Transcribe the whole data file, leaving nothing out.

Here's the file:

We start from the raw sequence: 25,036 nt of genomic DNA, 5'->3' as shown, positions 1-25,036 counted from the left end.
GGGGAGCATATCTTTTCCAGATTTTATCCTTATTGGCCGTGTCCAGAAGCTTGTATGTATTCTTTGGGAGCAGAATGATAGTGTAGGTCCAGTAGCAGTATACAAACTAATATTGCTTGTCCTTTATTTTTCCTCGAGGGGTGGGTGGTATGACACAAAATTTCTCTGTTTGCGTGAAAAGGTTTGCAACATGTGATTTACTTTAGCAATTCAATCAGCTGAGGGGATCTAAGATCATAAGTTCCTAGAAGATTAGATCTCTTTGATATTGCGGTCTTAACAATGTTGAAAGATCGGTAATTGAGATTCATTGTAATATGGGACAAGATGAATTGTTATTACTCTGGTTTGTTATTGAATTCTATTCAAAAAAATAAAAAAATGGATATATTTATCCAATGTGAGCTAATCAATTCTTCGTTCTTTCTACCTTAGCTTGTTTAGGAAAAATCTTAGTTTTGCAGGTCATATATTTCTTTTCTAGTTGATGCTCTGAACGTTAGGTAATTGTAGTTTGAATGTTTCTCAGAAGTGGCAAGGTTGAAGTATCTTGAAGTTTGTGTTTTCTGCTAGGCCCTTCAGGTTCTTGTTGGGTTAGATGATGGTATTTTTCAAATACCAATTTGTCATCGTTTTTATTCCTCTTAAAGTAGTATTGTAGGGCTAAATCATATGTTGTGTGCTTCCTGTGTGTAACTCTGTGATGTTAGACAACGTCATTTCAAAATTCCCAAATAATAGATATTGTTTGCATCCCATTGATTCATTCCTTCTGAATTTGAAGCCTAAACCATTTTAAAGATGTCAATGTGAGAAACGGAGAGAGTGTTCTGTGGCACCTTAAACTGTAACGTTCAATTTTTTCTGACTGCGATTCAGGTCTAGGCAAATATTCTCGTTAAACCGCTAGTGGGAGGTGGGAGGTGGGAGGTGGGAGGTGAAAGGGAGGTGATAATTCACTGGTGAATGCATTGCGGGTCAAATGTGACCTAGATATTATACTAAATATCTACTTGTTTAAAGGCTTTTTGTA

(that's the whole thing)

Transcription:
We start from the raw sequence: 25,036 nt of genomic DNA, 5'->3' as shown, positions 1-25,036 counted from the left end.
GGGGAGCATATCTTTTCCAGATTTTATCCTTATTGGCCGTGTCCAGAAGCTTGTATGTATTCTTTGGGAGCAGAATGATAGTGTAGGTCCAGTAGCAGTATACAAACTAATATTGCTTGTCCTTTATTTTTCCTCGAGGGGTGGGTGGTATGACACAAAATTTCTCTGTTTGCGTGAAAAGGTTTGCAACATGTGATTTACTTTAGCAATTCAATCAGCTGAGGGGATCTAAGATCATAAGTTCCTAGAAGATTAGATCTCTTTGATATTGCGGTCTTAACAATGTTGAAAGATCGGTAATTGAGATTCATTGTAATATGGGACAAGATGAATTGTTATTACTCTGGTTTGTTATTGAATTCTATTCAAAAAAATAAAAAAATGGATATATTTATCCAATGTGAGCTAATCAATTCTTCGTTCTTTCTACCTTAGCTTGTTTAGGAAAAATCTTAGTTTTGCAGGTCATATATTTCTTTTCTAGTTGATGCTCTGAACGTTAGGTAATTGTAGTTTGAATGTTTCTCAGAAGTGGCAAGGTTGAAGTATCTTGAAGTTTGTGTTTTCTGCTAGGCCCTTCAGGTTCTTGTTGGGTTAGATGATGGTATTTTTCAAATACCAATTTGTCATCGTTTTTATTCCTCTTAAAGTAGTATTGTAGGGCTAAATCATATGTTGTGTGCTTCCTGTGTGTAACTCTGTGATGTTAGACAACGTCATTTCAAAATTCCCAAATAATAGATATTGTTTGCATCCCATTGATTCATTCCTTCTGAATTTGAAGCCTAAACCATTTTAAAGATGTCAATGTGAGAAACGGAGAGAGTGTTCTGTGGCACCTTAAACTGTAACGTTCAATTTTTTCTGACTGCGATTCAGGTCTAGGCAAATATTCTCGTTAAACCGCTAGTGGGAGGTGGGAGGTGGGAGGTGGGAGGTGAAAGGGAGGTGATAATTCACTGGTGAATGCATTGCGGGTCAAATGTGACCTAGATATTATACTAAATATCTACTTGTTTAAAGGCTTTTTGTA